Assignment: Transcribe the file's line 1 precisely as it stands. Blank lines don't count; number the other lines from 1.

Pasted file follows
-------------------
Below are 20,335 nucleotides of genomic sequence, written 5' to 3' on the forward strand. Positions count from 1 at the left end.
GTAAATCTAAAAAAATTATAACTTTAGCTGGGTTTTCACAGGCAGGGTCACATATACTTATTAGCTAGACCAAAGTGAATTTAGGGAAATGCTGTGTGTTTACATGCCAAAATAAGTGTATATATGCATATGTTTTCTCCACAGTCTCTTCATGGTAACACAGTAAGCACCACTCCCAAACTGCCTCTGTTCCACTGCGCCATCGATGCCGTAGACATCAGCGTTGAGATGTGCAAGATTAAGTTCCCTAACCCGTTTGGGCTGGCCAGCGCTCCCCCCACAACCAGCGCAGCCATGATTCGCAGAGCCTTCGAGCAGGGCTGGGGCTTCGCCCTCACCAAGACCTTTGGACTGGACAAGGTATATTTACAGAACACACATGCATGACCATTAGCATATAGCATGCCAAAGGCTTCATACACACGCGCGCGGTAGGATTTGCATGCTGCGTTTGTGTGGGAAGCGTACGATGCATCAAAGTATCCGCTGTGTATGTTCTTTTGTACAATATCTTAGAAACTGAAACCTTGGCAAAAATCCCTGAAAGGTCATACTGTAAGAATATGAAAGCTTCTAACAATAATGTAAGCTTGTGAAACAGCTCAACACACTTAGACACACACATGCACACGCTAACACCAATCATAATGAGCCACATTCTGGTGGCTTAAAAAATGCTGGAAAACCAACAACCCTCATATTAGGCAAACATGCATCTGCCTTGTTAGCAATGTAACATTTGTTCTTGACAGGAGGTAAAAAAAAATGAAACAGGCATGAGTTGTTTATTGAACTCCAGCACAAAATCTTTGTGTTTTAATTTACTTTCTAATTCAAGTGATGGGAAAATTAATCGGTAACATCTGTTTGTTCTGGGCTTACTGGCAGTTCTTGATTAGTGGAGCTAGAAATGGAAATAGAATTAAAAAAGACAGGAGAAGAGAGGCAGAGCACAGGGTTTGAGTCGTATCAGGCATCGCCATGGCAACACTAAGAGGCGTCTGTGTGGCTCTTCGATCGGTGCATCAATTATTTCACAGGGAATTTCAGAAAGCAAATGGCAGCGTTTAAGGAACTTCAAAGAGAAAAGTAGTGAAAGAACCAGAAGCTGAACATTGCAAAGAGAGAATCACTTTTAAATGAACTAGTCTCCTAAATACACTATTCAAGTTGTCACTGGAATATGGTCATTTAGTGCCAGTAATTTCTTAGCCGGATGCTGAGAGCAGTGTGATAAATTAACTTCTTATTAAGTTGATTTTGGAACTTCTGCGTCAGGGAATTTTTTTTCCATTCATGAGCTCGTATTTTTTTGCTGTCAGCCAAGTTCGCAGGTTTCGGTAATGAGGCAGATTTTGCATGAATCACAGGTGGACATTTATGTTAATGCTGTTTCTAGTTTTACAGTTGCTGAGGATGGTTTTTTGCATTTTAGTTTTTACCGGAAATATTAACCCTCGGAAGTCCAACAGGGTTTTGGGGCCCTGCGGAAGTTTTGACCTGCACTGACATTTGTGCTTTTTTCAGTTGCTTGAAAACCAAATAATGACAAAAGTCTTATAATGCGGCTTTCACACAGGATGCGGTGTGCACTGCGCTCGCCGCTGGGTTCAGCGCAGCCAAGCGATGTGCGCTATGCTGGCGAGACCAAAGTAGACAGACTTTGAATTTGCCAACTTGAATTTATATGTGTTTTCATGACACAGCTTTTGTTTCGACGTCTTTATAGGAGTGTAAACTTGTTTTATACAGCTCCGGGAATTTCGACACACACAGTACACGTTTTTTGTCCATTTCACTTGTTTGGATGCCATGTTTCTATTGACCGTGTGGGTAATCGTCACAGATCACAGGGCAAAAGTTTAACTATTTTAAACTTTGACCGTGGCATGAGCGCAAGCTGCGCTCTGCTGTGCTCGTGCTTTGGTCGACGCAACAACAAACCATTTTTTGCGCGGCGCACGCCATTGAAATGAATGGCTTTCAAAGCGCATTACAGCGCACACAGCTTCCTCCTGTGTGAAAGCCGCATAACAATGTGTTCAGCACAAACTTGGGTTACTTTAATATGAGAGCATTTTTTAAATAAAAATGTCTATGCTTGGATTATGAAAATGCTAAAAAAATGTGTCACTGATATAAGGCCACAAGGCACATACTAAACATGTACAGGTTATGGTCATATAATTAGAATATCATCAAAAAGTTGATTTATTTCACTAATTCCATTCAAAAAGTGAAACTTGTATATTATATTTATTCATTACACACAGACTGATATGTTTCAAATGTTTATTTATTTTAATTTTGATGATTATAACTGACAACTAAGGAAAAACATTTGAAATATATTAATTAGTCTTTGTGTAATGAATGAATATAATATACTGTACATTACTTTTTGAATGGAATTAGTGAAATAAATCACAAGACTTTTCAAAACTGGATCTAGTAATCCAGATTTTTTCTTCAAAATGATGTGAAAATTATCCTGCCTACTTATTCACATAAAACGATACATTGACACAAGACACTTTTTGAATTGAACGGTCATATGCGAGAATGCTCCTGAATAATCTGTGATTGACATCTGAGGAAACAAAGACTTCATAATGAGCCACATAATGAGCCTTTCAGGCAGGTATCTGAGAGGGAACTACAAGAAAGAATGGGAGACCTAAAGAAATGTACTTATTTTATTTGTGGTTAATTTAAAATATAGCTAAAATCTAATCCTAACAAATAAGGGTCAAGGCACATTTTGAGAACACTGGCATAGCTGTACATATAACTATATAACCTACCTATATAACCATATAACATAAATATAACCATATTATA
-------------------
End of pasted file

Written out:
Below are 20,335 nucleotides of genomic sequence, written 5' to 3' on the forward strand. Positions count from 1 at the left end.